((ishq hai baa:tin us :zaahir kaa :zaahir baa:tin ((ishq hai sab
uudhar ((ishq hai ((aalam-e baalaa iidhar ko dunyaa hai ((ishq

1) passion is the inside of that/this outside-- outside, inside, all is passion
2) in that direction, passion is the lofty/elevated realm/condition; in this direction, it is the world, passion



baalaa : 'Top, upper part; stature; evasion; delusion; —adj. & adv. High, lofty, elevated, exalted; up, aloft, above, foregoing, before-mentioned'. (Platts p.124)

S. R. Faruqi:

[SRF discusses both this ghazal and the following, formally identical one, {1659}, together in {1658,1}.]

By means of God's qualities 'outside' and 'inside', he has created a new idea: that when passion arrives in the heavens, then it appears in the form of the 'lofty realm' (=the inside); and when it comes to earth, then it adopts the form of the world (=the outside). In this theme a glimmer of Vedantic thought and 'unity of existence' [va;hdat ul-vujuud] can be seen.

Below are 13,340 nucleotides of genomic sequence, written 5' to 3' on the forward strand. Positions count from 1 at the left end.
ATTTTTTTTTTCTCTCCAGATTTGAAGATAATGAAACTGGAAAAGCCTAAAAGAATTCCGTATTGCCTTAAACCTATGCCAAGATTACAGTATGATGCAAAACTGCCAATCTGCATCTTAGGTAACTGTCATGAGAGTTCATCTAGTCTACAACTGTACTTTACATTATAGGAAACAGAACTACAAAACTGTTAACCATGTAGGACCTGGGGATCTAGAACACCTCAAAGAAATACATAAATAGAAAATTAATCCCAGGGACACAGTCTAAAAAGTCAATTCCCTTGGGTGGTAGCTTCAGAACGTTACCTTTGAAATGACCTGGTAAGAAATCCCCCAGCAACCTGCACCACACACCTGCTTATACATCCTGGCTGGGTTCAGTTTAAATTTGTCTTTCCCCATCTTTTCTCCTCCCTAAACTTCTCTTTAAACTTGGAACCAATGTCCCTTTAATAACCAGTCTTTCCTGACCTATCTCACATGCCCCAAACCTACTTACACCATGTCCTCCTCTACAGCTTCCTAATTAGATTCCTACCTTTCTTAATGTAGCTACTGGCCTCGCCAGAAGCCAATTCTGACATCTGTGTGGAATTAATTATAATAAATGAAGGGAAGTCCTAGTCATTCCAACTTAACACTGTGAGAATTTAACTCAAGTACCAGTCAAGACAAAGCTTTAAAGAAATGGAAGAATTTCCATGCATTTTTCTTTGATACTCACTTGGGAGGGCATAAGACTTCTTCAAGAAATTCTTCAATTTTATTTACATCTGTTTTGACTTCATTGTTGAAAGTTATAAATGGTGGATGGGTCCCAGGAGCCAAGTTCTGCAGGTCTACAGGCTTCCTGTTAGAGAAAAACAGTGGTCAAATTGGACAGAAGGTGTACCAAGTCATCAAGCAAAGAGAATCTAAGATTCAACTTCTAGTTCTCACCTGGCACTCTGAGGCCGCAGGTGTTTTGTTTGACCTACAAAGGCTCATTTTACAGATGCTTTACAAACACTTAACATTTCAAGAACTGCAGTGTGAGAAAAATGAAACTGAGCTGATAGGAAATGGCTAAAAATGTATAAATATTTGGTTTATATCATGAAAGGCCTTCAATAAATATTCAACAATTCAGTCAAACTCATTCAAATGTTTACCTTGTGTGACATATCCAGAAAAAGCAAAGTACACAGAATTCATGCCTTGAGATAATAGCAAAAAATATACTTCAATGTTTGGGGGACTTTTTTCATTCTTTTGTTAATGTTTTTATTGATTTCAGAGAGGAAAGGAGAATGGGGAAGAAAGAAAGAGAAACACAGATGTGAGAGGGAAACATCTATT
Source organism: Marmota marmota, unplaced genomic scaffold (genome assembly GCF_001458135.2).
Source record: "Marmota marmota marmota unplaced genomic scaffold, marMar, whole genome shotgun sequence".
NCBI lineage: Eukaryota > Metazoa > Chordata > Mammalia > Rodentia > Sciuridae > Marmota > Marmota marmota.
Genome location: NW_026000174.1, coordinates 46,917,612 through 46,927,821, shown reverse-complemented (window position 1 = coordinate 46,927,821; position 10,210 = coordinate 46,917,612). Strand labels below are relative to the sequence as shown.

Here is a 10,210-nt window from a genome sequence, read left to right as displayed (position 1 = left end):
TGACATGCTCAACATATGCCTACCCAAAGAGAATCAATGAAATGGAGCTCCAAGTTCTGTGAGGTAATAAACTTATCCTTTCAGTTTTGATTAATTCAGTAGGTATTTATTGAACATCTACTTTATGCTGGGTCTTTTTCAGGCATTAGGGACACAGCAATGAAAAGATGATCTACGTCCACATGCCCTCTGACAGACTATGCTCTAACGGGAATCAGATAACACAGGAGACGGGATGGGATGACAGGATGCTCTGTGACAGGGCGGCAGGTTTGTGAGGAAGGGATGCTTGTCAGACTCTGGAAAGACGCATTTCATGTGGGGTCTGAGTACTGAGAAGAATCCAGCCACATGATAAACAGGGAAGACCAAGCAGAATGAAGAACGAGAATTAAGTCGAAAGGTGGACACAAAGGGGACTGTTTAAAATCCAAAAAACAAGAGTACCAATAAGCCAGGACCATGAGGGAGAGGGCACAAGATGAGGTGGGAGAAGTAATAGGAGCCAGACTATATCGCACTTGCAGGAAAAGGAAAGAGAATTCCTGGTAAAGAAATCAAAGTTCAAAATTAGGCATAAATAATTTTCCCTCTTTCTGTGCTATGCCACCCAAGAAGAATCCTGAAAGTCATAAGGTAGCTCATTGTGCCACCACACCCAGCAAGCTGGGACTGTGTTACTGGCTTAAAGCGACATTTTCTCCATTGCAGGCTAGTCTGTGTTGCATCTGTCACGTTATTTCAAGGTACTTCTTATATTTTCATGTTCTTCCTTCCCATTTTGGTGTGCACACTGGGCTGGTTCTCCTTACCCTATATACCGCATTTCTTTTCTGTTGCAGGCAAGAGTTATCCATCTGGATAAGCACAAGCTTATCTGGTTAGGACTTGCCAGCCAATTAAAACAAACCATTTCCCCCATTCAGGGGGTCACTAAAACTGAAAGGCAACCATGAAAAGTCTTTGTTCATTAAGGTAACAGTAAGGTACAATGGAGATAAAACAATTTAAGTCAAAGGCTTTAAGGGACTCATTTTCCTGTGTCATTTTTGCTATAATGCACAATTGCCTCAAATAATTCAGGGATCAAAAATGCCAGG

[See also {1658,4}; {1659,2}.]



Passion is the inside of 'that' outside-- but what or which outside? We never get an answer in so many words, but the second line tells us that 'in that direction' passion is a 'lofty/elevated realm/condition', so it's reasonable to think that it refers to a heavenly or spiritual realm.

As usual, however, the choice between us and is not indicated by Mir. When in doubt I always use us , for reasons explained here. So we could equally well choose is , to make it 'this' outside. But the rest of the line immediately makes the question feel moot: since insides and outsides are all passion, what difference does it make where we position ourselves?

In the second line, Mir uses the archaic spellings uudhar and iidhar , so that he actually does control our readings in this case. No doubt this is because he doesn't want us to position ourselves in the lofty realm above. We are to situate ourselves in this world-- but we are to see it as made of passion.